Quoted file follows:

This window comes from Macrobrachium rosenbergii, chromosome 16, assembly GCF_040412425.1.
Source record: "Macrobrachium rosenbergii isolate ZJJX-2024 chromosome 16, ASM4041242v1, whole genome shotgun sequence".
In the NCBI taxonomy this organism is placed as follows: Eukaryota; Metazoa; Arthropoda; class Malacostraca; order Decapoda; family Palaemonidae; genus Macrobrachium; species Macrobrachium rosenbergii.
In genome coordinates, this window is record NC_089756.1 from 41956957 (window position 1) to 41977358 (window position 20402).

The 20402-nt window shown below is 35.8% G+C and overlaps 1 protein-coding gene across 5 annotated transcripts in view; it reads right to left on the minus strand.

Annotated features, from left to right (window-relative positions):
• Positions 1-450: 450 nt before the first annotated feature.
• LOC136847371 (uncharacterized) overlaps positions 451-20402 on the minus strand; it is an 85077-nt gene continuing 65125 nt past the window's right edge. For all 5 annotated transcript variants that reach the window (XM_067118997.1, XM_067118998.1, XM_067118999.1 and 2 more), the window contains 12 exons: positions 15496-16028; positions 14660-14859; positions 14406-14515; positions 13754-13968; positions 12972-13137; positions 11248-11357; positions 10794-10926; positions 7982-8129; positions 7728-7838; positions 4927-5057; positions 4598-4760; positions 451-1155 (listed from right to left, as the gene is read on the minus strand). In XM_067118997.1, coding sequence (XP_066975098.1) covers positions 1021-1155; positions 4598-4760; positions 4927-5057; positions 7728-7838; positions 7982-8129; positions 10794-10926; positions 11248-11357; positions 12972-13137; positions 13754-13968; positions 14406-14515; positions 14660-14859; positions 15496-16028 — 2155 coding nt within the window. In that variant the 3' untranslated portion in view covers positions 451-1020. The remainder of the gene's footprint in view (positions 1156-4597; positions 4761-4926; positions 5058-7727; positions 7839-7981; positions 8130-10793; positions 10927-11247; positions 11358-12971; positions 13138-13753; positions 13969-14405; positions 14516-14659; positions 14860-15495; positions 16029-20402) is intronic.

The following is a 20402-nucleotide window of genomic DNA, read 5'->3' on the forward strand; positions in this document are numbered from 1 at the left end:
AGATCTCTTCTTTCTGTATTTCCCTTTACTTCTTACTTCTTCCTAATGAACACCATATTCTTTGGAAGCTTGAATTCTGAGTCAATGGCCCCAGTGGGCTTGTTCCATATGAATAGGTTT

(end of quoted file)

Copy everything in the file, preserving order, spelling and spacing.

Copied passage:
This window comes from Macrobrachium rosenbergii, chromosome 16, assembly GCF_040412425.1.
Source record: "Macrobrachium rosenbergii isolate ZJJX-2024 chromosome 16, ASM4041242v1, whole genome shotgun sequence".
In the NCBI taxonomy this organism is placed as follows: Eukaryota; Metazoa; Arthropoda; class Malacostraca; order Decapoda; family Palaemonidae; genus Macrobrachium; species Macrobrachium rosenbergii.
In genome coordinates, this window is record NC_089756.1 from 41956957 (window position 1) to 41977358 (window position 20402).

The 20402-nt window shown below is 35.8% G+C and overlaps 1 protein-coding gene across 5 annotated transcripts in view; it reads right to left on the minus strand.

Annotated features, from left to right (window-relative positions):
• Positions 1-450: 450 nt before the first annotated feature.
• LOC136847371 (uncharacterized) overlaps positions 451-20402 on the minus strand; it is an 85077-nt gene continuing 65125 nt past the window's right edge. For all 5 annotated transcript variants that reach the window (XM_067118997.1, XM_067118998.1, XM_067118999.1 and 2 more), the window contains 12 exons: positions 15496-16028; positions 14660-14859; positions 14406-14515; positions 13754-13968; positions 12972-13137; positions 11248-11357; positions 10794-10926; positions 7982-8129; positions 7728-7838; positions 4927-5057; positions 4598-4760; positions 451-1155 (listed from right to left, as the gene is read on the minus strand). In XM_067118997.1, coding sequence (XP_066975098.1) covers positions 1021-1155; positions 4598-4760; positions 4927-5057; positions 7728-7838; positions 7982-8129; positions 10794-10926; positions 11248-11357; positions 12972-13137; positions 13754-13968; positions 14406-14515; positions 14660-14859; positions 15496-16028 — 2155 coding nt within the window. In that variant the 3' untranslated portion in view covers positions 451-1020. The remainder of the gene's footprint in view (positions 1156-4597; positions 4761-4926; positions 5058-7727; positions 7839-7981; positions 8130-10793; positions 10927-11247; positions 11358-12971; positions 13138-13753; positions 13969-14405; positions 14516-14659; positions 14860-15495; positions 16029-20402) is intronic.

The following is a 20402-nucleotide window of genomic DNA, read 5'->3' on the forward strand; positions in this document are numbered from 1 at the left end:
AGATCTCTTCTTTCTGTATTTCCCTTTACTTCTTACTTCTTCCTAATGAACACCATATTCTTTGGAAGCTTGAATTCTGAGTCAATGGCCCCAGTGGGCTTGTTCCATATGAATAGGTTT